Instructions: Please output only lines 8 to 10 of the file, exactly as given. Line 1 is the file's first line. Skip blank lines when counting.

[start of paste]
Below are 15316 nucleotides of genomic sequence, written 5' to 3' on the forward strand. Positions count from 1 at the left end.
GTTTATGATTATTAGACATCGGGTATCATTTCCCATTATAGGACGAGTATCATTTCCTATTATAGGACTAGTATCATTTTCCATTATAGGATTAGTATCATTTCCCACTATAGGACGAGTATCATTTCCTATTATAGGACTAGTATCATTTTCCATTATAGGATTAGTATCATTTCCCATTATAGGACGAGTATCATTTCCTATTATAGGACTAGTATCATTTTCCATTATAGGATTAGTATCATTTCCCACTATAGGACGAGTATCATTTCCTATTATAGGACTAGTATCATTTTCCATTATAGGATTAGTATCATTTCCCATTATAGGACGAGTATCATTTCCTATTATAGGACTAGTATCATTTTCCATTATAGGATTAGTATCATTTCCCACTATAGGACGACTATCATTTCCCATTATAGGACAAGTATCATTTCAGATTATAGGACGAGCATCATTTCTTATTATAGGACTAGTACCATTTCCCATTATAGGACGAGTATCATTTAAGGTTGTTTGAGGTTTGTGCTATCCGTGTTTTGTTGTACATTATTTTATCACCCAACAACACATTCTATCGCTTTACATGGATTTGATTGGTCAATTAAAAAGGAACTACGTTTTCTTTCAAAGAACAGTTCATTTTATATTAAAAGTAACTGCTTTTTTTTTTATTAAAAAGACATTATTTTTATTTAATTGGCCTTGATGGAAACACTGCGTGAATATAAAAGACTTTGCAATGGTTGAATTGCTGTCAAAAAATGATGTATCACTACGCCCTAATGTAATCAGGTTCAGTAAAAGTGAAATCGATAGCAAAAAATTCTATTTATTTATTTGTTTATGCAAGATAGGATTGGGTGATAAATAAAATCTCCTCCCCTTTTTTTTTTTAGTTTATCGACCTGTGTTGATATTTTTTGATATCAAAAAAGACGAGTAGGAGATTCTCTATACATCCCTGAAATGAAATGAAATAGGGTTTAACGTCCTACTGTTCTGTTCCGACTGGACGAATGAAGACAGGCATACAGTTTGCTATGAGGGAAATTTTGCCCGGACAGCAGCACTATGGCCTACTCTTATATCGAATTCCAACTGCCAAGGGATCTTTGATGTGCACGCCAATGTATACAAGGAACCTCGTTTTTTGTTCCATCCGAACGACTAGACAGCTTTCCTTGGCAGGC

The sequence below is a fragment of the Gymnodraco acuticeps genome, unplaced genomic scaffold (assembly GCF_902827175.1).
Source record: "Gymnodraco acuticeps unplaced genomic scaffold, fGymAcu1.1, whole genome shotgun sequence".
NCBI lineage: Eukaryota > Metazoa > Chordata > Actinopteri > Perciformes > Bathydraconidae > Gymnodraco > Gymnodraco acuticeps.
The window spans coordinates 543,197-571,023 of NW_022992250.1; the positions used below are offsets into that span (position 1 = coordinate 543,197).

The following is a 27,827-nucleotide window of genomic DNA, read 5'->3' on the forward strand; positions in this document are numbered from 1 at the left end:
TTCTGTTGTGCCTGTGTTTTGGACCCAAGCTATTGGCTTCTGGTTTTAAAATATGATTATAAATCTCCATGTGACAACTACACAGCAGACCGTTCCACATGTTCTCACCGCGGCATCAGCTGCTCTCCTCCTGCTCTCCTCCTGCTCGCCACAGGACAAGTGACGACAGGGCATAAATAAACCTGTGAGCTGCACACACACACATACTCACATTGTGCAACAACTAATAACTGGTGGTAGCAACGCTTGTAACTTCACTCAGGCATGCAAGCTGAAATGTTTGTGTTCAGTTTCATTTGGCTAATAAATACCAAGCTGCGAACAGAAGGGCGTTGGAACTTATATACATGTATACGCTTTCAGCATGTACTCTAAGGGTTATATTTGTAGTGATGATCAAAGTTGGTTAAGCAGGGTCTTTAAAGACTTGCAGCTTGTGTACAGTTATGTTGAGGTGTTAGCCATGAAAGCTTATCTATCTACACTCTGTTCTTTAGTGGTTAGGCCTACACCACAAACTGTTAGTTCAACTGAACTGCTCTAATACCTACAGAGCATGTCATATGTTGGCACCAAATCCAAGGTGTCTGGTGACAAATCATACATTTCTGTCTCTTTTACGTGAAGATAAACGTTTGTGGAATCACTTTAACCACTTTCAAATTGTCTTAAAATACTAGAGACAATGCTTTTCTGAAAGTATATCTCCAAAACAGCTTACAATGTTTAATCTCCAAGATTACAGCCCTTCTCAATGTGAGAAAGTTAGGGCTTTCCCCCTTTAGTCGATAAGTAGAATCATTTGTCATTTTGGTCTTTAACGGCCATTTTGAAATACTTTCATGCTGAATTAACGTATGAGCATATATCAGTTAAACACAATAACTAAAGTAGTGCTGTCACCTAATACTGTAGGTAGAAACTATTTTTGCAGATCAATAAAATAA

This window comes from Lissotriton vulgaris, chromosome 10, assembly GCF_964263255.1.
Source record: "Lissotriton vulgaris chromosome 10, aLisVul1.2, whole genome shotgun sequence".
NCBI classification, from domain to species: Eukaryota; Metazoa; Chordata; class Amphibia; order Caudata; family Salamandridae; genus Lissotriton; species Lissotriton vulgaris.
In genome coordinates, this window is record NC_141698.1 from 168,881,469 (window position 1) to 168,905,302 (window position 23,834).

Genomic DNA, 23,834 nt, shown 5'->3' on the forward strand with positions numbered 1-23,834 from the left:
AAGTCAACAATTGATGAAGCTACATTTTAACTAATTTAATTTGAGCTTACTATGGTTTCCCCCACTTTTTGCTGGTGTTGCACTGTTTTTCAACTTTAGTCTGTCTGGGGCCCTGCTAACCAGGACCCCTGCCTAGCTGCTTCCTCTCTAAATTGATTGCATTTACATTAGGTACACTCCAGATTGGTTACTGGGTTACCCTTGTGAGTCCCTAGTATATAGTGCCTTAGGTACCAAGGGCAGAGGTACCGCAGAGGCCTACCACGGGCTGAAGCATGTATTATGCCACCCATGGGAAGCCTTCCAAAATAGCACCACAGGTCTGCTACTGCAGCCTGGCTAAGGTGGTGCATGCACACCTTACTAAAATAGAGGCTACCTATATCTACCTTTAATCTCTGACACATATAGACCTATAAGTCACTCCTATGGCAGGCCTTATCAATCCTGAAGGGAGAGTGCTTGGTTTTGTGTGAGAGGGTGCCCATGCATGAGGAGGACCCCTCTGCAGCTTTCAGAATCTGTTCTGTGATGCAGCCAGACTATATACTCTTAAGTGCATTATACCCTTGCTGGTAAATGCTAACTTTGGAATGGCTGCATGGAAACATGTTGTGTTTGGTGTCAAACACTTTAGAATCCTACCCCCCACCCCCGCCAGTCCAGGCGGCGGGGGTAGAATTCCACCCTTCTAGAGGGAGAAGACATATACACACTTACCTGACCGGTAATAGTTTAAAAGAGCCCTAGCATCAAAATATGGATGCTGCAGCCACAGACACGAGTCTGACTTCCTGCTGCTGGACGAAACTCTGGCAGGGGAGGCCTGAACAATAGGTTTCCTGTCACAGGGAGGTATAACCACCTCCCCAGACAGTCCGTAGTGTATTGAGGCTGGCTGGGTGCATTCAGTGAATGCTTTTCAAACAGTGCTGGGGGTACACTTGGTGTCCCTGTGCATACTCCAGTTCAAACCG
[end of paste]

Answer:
TTCTGTTGTGCCTGTGTTTTGGACCCAAGCTATTGGCTTCTGGTTTTAAAATATGATTATAAATCTCCATGTGACAACTACACAGCAGACCGTTCCACATGTTCTCACCGCGGCATCAGCTGCTCTCCTCCTGCTCTCCTCCTGCTCGCCACAGGACAAGTGACGACAGGGCATAAATAAACCTGTGAGCTGCACACACACACATACTCACATTGTGCAACAACTAATAACTGGTGGTAGCAACGCTTGTAACTTCACTCAGGCATGCAAGCTGAAATGTTTGTGTTCAGTTTCATTTGGCTAATAAATACCAAGCTGCGAACAGAAGGGCGTTGGAACTTATATACATGTATACGCTTTCAGCATGTACTCTAAGGGTTATATTTGTAGTGATGATCAAAGTTGGTTAAGCAGGGTCTTTAAAGACTTGCAGCTTGTGTACAGTTATGTTGAGGTGTTAGCCATGAAAGCTTATCTATCTACACTCTGTTCTTTAGTGGTTAGGCCTACACCACAAACTGTTAGTTCAACTGAACTGCTCTAATACCTACAGAGCATGTCATATGTTGGCACCAAATCCAAGGTGTCTGGTGACAAATCATACATTTCTGTCTCTTTTACGTGAAGATAAACGTTTGTGGAATCACTTTAACCACTTTCAAATTGTCTTAAAATACTAGAGACAATGCTTTTCTGAAAGTATATCTCCAAAACAGCTTACAATGTTTAATCTCCAAGATTACAGCCCTTCTCAATGTGAGAAAGTTAGGGCTTTCCCCCTTTAGTCGATAAGTAGAATCATTTGTCATTTTGGTCTTTAACGGCCATTTTGAAATACTTTCATGCTGAATTAACGTATGAGCATATATCAGTTAAACACAATAACTAAAGTAGTGCTGTCACCTAATACTGTAGGTAGAAACTATTTTTGCAGATCAATAAAATAA

This window comes from Lissotriton vulgaris, chromosome 10, assembly GCF_964263255.1.
Source record: "Lissotriton vulgaris chromosome 10, aLisVul1.2, whole genome shotgun sequence".